Sunday, 6 April 2014

Ooty and the Nilgiri Hills

Ooty (Ootamacund) also known as Udagamandalam in the local language, Tamil. It is situated in the Nilgiri Hills  at over 7,000 feet in Southern India. It is a bustling small town of Indian scruffiness, temples and in its outskirts it has charming parks and gardens and large bungalows which were built in the time of the Raj, when it was established as the summer headquarters of the Madras Government (now Chennai). In the early 19 century. It is famous for its narrow gauge mountain railway which ascends from the coast. There have been changes since my last visit here more than 40 years ago. Then it consisted of just two carriages and a steam engine, this has now given away to 6 carriages and a Diesel engine. It is a hair raising ride. Embankments and bridges drop away from the edge of the rail without rails, or walls. 

I ascended the Nilgiris on a bus from the plains on its west. The bus driver gave a master class in driving skills up through the numerous hairpin bends. His deft handling and judgment was a a pleasure to observe as I sat behind him.

Ooty is also referred to as the "Queen of the Hill Stations", and also "Blue Heaven", owing to the blue haze, which rises from the blue gum trees (eucalyptus). There is the remains of a racecourse, there also used to be a pack of hounds used for hunting.

A Brit brought some tea seeds from China in the 1830's. This has resulted in the only significant local industry, tea growing, which is a major employer and export business for India. The tea is mainly green, which is crushed, torn and curled by machine and then chopped, to end up in tea bags. I managed to acquire some choice first flush, single estate, hand selected, white tea on a visit to an estate.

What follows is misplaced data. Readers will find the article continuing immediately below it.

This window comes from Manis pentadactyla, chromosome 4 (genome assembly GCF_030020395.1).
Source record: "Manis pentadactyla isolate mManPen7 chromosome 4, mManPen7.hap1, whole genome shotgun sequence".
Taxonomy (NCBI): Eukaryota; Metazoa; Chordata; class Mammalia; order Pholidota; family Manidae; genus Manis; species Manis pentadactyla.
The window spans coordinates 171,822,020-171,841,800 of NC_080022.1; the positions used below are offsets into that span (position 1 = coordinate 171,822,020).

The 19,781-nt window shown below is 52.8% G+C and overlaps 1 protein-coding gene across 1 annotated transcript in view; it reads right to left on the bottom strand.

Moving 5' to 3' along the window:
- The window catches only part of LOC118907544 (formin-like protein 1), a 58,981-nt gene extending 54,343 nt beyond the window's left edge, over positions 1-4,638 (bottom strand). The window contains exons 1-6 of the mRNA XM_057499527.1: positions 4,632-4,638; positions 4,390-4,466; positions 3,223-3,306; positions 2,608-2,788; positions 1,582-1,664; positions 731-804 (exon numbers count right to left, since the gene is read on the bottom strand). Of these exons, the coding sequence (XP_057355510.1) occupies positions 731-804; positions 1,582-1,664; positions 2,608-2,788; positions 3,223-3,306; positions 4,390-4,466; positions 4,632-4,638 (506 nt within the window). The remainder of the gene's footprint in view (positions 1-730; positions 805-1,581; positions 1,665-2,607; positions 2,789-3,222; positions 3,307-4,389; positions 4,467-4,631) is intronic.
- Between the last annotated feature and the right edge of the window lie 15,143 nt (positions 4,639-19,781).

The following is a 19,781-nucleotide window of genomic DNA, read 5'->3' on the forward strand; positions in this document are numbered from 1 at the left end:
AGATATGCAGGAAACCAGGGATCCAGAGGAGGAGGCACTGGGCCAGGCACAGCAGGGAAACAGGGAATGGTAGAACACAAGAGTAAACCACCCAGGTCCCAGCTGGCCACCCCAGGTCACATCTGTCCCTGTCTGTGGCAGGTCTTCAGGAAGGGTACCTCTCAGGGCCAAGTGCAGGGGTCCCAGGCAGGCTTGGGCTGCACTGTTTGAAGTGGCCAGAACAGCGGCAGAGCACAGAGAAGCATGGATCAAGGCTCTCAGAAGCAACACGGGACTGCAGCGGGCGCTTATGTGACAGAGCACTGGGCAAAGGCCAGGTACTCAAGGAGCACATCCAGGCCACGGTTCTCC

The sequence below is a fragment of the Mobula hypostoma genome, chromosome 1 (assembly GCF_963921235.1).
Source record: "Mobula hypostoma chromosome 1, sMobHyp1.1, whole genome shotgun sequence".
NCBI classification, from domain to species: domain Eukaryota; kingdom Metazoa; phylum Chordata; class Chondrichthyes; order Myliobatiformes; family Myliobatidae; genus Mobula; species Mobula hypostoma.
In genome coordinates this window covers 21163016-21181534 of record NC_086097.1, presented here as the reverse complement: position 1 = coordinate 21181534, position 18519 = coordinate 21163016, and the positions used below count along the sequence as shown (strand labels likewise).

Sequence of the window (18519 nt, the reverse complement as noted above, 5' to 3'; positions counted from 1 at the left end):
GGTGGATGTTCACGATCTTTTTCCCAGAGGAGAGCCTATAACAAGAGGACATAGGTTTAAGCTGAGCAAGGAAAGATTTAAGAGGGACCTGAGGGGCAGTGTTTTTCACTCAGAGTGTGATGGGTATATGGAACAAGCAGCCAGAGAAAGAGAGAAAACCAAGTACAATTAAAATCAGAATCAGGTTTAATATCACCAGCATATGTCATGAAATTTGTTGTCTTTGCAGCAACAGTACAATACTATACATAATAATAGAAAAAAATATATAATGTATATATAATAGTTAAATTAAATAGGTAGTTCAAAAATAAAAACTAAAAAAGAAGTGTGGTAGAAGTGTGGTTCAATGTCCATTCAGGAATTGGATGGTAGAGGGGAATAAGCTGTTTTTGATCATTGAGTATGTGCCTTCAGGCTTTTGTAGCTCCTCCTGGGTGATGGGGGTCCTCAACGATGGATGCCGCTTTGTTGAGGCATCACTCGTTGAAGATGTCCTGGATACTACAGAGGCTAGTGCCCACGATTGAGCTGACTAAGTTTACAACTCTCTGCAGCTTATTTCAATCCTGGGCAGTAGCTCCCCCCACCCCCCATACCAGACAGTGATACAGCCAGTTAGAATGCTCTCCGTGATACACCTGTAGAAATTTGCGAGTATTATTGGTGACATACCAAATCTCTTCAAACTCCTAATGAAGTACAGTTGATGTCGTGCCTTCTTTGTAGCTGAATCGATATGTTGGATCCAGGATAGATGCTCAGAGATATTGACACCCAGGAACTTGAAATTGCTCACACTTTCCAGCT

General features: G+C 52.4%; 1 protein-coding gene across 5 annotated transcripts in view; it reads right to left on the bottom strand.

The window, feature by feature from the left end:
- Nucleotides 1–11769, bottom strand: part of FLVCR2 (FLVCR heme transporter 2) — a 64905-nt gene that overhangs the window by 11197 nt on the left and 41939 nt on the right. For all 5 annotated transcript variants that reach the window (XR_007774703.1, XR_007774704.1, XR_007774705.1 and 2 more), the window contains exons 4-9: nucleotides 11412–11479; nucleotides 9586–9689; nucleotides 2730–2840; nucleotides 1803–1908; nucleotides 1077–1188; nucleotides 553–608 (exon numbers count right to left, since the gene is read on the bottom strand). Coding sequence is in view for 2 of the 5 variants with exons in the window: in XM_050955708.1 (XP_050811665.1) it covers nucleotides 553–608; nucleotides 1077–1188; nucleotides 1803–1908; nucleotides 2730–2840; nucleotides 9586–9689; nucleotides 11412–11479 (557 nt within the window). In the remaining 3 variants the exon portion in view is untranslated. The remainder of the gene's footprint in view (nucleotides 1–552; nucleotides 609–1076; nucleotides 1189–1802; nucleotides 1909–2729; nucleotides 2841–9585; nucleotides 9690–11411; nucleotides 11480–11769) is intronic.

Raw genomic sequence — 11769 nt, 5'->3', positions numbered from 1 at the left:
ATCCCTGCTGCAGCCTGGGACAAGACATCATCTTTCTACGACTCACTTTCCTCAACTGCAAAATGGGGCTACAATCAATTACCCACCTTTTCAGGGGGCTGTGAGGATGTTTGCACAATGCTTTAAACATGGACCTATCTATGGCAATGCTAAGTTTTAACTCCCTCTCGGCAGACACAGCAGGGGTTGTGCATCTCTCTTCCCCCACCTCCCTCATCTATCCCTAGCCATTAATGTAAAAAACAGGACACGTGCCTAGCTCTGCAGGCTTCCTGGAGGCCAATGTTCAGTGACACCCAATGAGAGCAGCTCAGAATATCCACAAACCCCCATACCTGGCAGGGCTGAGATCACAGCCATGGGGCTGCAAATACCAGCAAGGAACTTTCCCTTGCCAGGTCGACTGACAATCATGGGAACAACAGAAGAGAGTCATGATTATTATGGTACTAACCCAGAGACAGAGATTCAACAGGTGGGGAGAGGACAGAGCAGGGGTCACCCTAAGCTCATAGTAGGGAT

Probably as a reaction to supermarket packaged and plastic wrapped food in the UK that I love to wander around local markets, which also allow local enterprise. To choose ones own food, in the UK one is not allowed to touch, and inspect in spite of the "choice" mantra, there is not real choice.

Looking west after ascending the Nilgiri Hills

A car had just crashed on the corner in the foreground, brake failure. 

One of the massive tea processing machines

Yet another 70 pence vegetarian thali

One of my favourite trees, whose night time aroma I remember from living in Lusaka, 
The jacaranda which has a most attractive colour

View of a tea estate plantation

One of the old steam trains used on the Mountain Railway from the coast

A lovely, friendly fruit and vegetable retailer near to my hotel

Railway sign for Ooty

Ooty Market

This is the bus I left on with the door taped open. When I am reincarnated
I want to come back to India as a health and safety officer in order to make
A fortune taking bribes.

View from the train window of eucalyptus trees

Ooty perched on the side of a hill. Lovely painted houses

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